That new baby isn't imitating you
For decades, there have been studies suggesting that human babies are capable of imitating facial gestures, hand gestures, facial expressions, or vocal sounds right from their first weeks of life after birth.

Study contradicts belief that cancer protects against Alzheimer's
Despite studies that claim people with cancer are less likely to develop Alzheimer's disease -- raising the possibility that what triggers cancer also prevents the neurodegenerative disorder -- a new investigation finds a more somber explanation.

Researchers analyze potentially hazardous dental drill debris under composite fillings
While dental drills, or burs, are used extensively in dentistry to mechanically prepare tooth structures for fillings, little is known about the bur debris left behind in the teeth and whether it poses potential health risks to patients.

Research collaboration IDs serum biomarkers that predict preclinical IBD development and complications
Years before inflammatory bowel disease (IBD) is diagnosed and symptoms exist, biomarkers are already circulating that can help predict risk not only of disease development but also of complications.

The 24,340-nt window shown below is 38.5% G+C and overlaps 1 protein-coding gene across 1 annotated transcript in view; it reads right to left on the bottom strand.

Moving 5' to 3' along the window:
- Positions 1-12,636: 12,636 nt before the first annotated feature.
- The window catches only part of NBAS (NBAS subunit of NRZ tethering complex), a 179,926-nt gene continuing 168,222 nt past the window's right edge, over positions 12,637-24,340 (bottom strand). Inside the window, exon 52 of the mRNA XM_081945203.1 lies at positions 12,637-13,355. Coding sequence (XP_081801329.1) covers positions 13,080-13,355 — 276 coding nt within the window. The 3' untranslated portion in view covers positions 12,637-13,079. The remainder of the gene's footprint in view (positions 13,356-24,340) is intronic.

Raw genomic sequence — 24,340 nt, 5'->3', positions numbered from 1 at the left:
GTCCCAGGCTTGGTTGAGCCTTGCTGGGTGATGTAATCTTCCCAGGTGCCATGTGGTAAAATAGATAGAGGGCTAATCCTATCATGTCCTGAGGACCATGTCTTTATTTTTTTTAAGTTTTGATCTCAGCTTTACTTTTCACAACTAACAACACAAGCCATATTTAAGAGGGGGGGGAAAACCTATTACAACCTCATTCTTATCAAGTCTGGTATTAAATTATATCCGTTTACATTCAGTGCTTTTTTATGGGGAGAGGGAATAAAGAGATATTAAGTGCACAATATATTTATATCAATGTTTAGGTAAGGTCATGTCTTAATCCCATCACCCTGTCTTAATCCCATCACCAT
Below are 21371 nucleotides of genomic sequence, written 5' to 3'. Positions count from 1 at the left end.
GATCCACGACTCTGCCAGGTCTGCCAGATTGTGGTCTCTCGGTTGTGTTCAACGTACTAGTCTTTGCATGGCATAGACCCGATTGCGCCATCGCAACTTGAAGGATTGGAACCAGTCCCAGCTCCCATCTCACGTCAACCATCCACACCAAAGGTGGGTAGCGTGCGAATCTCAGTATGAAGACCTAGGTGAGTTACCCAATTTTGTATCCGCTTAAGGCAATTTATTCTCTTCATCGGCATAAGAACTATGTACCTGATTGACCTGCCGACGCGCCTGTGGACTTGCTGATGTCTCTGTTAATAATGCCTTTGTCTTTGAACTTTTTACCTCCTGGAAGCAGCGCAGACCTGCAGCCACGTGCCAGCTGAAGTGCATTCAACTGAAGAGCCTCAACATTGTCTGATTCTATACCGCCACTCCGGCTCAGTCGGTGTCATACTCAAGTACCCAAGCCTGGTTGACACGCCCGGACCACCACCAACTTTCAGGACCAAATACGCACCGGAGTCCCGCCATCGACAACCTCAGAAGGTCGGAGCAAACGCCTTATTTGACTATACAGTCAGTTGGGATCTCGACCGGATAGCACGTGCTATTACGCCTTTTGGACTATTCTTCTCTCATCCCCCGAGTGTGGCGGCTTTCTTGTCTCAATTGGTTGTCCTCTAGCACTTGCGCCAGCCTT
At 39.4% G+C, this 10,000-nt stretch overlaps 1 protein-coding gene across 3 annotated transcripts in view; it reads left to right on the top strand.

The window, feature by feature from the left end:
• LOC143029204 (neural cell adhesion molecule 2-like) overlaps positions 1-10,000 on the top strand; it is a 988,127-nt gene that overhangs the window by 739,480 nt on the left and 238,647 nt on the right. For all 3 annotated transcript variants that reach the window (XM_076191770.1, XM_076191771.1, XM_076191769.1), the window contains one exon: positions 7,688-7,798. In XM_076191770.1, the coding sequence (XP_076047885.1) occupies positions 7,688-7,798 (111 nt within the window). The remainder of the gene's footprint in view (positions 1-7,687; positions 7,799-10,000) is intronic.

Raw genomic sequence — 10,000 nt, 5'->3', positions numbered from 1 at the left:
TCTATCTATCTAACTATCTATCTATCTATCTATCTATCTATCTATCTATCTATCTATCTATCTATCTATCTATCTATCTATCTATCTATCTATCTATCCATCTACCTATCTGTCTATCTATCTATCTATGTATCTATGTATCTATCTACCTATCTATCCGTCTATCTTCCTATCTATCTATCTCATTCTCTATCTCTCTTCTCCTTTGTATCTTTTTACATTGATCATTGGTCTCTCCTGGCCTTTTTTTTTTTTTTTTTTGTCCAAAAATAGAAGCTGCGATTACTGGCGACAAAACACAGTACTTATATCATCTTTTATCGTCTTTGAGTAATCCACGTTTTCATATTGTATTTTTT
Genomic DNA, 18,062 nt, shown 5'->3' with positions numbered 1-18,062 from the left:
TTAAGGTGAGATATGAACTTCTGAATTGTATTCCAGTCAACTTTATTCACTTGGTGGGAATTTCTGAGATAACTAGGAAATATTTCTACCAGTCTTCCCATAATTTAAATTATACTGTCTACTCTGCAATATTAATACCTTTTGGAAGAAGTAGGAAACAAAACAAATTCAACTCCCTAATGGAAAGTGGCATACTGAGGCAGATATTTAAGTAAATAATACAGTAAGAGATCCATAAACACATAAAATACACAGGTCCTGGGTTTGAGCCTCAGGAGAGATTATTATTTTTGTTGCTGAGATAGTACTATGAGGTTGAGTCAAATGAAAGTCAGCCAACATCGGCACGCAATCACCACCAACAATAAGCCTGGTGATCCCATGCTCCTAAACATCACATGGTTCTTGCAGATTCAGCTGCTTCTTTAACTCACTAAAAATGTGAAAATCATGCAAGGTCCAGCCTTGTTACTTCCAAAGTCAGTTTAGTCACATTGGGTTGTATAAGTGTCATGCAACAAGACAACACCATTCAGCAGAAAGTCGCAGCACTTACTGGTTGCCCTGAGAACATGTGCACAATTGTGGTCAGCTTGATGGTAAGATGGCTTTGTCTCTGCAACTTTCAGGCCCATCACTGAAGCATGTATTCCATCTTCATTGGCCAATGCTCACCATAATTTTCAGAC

Portable artificial vision device may be an effective aid for patients with low vision
In a small study that included 12 legally blind participants, use of a portable artificial vision device improved the patient's ability to perform tasks simulating those of daily living, such as reading a message on an electronic device, a newspaper article or a menu, according to a study published online by JAMA Ophthalmology.

Depressed moms not 'in sync' with their children
Mothers with a history of depression are not physiologically 'in sync' with their kids, according to a new study from Binghamton University.

World's shallowest slow-motion earthquakes detected offshore of New Zealand
Research published in the May 6 edition of Science indicates that slow-motion earthquakes or 'slow-slip events' can rupture the shallow portion of a fault that also moves in large, tsunami-generating earthquakes.

'Biggest loser' study reveals how dieting affects long-term metabolism
While it's known that metabolism slows when people diet, new research indicates that metabolism remains suppressed even when people regain much of the weight they lost while dieting.

Doctors call for single-payer health reform, cite need to move beyond Affordable Care Act
In a dramatic show of physician support for deeper health reform -- and for making a decisive break with the private insurance model of financing medical care -- 2,231 physicians are calling for a publicly financed, single-payer national health program that would cover all Americans for all medically necessary care.